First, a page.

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Bramscher v. City of Westminster

United States District Court, D. Colorado

March 18, 2014

WILLIAM ROBERT BRAMSCHER, Plaintiff,
v.
CITY OF WESTMINSTER, COLORADO, et al., COUNTY OF ADAMS, et al., BRENT McFALL, in his personal official capacity as Mayor of the City of Westminster, Colorado, et al., STEVE SMITHERS, in his official capacity as Deputy City Manager, City of Westminster, Colorado, et al., HERB ATCHISON, in his official capacity as Mayor, City of Westminster, Colorado, et al., FAITH WINTER, in her official capacity as Mayor Pro Tem, City of Westminster, Colorado, et al., BRUCE BAKER, in his official capacity as Councilor, City of Westminster, Colorado, et al., BOB BRIGGS, in his official capacity as Councilor, City of Westminster, Colorado, et al., ALBERTO GARCIA, in his official capacity as Councilor, City of Westminster, Colorado, et al., EMMA PINTER, in her official capacity as Councilor, City of Westminster, Colorado, et al., ANITA SEITEZ, in her official capacity as Councilor, City of Westminster, Colorado, et al., NANCY McNALLY, in her personal and official capacity as former Mayor, City of Westminster, Colorado, et al., JOHN HICKENLOOPER, in his official capacity as Governor of the State of Colorado, et al., JOHN W. SUTHERS, in his official capacity as Attorney General of the State of Colorado, et al., DOUGLAS K. WILSON, in his official capacity as Colorado State Public Defender of Colorado, et al., LINDY FROLICH, in her official capacity as Director Alternative Defense Counsel of Colorado, et al., REGGIE BICHA, in his official capacity as Executive Director of the Colorado Department of Human Services, CMHIP, et al., TERESA A. BERNAL, in her official capacity as Interim Superintendent of the Colorado Mental Health Institute at Pueblo, et al., THOMAS P. RAVANELLE, in his personal capacity as Special Agent in Charge, Denver FBI Field Office, Colorado, Supervisory Liability, JASON MALIN, in his personal capacity as an FBI Agent, Denver FBI Field Office, Colorado, Direct Liability DON QUICK, in his personal and professional capacity as former District Attorney of Adams County/District Court, Colorado, et al., DANIEL THOMAS BRECHBUHL, in his personal and professional capacity as former Senior Deputy District Attorney of Adams County/District Court, Colorado, et al., STACY K. MOORE, in her personal and professional capacity as former agent of the District Attorney of Adams County/District Court, Colorado, et al., CARA M. BOXBURGER, in her personal and professional capacity as an agent of the District Attorney of Adams County/District Court, Colorado, et al., CATHLIN MARIANNE SANDLER, (formally MATSON) in her personal and professional capacity as a Public Defender 10CR3690, et al., RAYMOND F. JOACHIM, in his personal and professional capacity as Advisory Defense Counsel 10CR3690, et al., RICHARD ANTHONY HERNANDEZ, in his personal and professional capacity as Alternative Defense Counsel 10CR3690, et al., FRANCES E. SIMONET, in her personal and professional capacity as Alternative Defense Counsel 10CR3690, et al., BRIAN BOWEN, in his personal and professional capacity as an Attorney/Magistrate/Judge for the Adams County District Court, Colorado, et al., BYRON LYNN HOWELL, in his personal and professional capacity as an Attorney/Magistrate/Judge for the Adams County District Court, Colorado, et al., JOHN E. POPVICH, JR., in his personal and professional capacity as an Attorney/Magistrate/Judge for the Adams County District Court, Colorado, et al., WESTMINSTER POLICE DEPARTMENT, Colorado, et al., RICHARD J. INFRANCA, in his personal and professional capacity as a Detective for the City of Westminster, Colorado, et al., PHILIP A. MAIMOME, in his personal and professional capacity as a Police Officer for the City of Westminster, Colorado, et al., JAMES K. WOLLACK, in his personal and professional capacity as a Police Officer for the City of Westminster, Colorado, et al., LEE BIRK, in his personal and professional capacity as Chief of Police for the City of Westminster, Colorado, et al., TIM CARLSON, in his personal and professional capacity as Patrol Services Division Manager for the City of Westminster, Colorado, et al., MIKE CRESSMAN, in his personal and professional capacity as a Deputy Chief of Police for the City of Westminster, Colorado, et al., JEFF JONES, in his personal and professional capacity as a Deputy Chief of Police for the City of Westminster, Colorado, et al., DOUGLAS SGAMBELLURI, in his personal and professional capacity as a Police Sergeant for the City of Westminster, Colorado, et al., MICHEAL MORISON, in his personal and professional capacity as a Registered Doctor and agent of CMHIP, et al., MATT LUFTKUS, in his personal and professional capacity as former Deputy City Manager for the City of Westminster, Colorado, et al., TRACY CUTSHAW, in her personal and professional capacity as a Probation Officer for the Municipal Court, City of Westminster, Colorado, et al., CAROL BARNHARDT, in her personal and professional capacity as Court Administrator for the Municipal Court, City of Westminster, Colorado, et al., ROSANNA MINJARIZ, in her personal and professional capacity as the City Operator, Westminster, Colorado, and JOHN ANTHONY STIPECH, in his personal and professional capacity as elected attorney with magistrate duties for the Westminster Municipal Court, Colorado, and in his personal participation as the only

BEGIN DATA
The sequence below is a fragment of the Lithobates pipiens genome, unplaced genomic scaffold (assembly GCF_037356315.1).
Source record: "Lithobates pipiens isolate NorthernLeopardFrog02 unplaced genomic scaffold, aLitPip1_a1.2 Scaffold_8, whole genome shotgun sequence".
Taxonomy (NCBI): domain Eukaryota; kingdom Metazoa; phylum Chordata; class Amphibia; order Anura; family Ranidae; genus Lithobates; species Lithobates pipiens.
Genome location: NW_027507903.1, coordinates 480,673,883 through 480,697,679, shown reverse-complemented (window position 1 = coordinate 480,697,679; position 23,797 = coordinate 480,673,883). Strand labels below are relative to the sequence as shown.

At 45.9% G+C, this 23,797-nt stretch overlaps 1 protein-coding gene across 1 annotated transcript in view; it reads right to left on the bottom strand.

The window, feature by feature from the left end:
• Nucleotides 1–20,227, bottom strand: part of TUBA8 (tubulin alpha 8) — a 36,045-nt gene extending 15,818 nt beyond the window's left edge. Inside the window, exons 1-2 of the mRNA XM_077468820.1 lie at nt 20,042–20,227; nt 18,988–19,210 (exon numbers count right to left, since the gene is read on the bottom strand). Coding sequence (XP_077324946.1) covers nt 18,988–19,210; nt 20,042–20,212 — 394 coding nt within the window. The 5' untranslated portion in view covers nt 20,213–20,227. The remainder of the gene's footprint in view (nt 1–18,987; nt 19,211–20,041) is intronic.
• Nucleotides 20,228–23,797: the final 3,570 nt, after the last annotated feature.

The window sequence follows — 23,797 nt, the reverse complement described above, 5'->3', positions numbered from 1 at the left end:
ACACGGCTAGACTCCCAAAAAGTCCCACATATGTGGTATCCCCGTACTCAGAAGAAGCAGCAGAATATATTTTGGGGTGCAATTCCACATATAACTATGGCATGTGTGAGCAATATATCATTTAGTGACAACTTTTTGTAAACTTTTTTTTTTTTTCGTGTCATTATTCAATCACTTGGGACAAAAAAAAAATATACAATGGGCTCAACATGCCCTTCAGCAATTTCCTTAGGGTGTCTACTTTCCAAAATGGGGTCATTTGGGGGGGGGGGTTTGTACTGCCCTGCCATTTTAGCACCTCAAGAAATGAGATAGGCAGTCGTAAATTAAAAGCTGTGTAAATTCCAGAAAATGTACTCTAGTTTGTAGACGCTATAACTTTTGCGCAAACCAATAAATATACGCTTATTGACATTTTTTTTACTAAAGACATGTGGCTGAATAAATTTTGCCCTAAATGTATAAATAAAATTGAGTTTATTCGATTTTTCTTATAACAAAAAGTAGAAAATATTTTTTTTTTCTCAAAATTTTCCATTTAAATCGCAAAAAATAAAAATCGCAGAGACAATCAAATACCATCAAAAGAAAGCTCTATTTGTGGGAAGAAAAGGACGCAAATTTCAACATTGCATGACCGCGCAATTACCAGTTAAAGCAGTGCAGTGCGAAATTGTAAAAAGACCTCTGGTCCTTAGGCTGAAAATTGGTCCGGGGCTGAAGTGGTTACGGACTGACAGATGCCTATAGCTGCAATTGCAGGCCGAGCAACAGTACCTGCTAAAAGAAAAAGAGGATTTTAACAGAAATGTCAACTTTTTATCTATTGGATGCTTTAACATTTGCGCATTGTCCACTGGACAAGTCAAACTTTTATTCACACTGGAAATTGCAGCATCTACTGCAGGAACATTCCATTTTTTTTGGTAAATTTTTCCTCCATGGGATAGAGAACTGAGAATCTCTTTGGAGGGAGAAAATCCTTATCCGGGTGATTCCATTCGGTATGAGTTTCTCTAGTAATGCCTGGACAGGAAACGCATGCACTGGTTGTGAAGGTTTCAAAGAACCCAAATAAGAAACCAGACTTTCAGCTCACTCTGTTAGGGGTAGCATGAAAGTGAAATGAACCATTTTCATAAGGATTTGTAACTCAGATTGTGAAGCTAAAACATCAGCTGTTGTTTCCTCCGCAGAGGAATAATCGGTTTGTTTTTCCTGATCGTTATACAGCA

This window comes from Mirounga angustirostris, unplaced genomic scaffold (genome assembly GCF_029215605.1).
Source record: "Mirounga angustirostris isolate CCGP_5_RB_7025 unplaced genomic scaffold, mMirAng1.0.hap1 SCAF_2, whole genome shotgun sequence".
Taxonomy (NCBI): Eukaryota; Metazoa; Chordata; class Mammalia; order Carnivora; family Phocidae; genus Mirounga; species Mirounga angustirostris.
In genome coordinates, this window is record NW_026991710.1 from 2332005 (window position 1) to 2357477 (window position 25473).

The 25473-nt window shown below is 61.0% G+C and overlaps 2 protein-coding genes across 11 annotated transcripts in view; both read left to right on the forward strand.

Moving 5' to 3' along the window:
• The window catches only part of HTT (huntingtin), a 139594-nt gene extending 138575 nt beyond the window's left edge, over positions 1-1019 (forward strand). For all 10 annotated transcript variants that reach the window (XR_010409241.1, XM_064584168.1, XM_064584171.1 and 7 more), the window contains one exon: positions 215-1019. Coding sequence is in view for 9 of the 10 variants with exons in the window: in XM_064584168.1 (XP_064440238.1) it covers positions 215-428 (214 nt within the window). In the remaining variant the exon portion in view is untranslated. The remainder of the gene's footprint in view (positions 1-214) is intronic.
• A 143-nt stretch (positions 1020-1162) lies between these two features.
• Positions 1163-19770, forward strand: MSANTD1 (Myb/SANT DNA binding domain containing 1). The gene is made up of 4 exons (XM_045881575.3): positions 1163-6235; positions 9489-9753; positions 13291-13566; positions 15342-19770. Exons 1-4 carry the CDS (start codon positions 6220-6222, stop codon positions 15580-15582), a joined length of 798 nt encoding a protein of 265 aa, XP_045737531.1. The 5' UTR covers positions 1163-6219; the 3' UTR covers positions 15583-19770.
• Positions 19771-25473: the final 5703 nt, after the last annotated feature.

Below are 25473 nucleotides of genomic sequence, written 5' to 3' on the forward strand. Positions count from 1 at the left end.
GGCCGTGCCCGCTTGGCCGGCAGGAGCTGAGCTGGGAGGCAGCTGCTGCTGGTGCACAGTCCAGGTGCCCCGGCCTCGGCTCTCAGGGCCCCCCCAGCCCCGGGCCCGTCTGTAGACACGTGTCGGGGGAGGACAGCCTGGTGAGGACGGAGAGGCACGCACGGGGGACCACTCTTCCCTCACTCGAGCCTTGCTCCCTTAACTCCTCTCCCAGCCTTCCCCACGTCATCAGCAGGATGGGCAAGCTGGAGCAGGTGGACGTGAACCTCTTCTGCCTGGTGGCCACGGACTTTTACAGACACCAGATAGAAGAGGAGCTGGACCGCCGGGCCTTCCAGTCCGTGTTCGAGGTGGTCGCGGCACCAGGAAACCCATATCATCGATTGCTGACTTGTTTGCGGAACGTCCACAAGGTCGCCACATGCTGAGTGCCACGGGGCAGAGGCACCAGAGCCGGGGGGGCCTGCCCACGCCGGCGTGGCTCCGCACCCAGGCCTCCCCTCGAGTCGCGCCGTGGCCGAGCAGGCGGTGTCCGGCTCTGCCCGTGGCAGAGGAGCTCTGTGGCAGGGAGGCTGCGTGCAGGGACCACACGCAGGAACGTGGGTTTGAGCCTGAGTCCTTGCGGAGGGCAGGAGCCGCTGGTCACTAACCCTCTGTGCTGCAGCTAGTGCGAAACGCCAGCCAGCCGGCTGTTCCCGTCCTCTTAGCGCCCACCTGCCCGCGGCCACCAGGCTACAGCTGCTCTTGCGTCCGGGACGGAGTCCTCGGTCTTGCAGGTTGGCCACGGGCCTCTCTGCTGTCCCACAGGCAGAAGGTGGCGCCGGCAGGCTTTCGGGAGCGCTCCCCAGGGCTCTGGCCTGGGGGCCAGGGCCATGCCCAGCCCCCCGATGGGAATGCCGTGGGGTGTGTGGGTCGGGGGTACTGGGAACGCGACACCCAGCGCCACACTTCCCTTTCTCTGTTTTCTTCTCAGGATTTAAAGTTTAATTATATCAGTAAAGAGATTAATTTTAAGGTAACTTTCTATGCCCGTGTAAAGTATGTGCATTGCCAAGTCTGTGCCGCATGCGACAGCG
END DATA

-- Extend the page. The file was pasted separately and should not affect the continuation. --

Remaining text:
ORDER OF DISMISSAL

LEWIS T. BABCOCK, Senior District Judge.